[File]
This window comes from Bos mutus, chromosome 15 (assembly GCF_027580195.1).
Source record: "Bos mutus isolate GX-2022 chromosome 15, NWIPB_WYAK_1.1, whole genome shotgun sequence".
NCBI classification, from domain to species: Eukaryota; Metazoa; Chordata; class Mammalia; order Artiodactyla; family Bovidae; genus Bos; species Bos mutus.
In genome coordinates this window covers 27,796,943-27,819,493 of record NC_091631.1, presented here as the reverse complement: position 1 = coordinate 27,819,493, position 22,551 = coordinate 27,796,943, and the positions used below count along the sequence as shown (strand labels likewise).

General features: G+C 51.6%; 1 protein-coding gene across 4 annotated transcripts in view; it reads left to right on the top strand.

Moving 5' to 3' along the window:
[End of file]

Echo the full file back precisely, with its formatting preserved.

This window comes from Bos mutus, chromosome 15 (assembly GCF_027580195.1).
Source record: "Bos mutus isolate GX-2022 chromosome 15, NWIPB_WYAK_1.1, whole genome shotgun sequence".
NCBI classification, from domain to species: Eukaryota; Metazoa; Chordata; class Mammalia; order Artiodactyla; family Bovidae; genus Bos; species Bos mutus.
In genome coordinates this window covers 27,796,943-27,819,493 of record NC_091631.1, presented here as the reverse complement: position 1 = coordinate 27,819,493, position 22,551 = coordinate 27,796,943, and the positions used below count along the sequence as shown (strand labels likewise).

General features: G+C 51.6%; 1 protein-coding gene across 4 annotated transcripts in view; it reads left to right on the top strand.

Moving 5' to 3' along the window: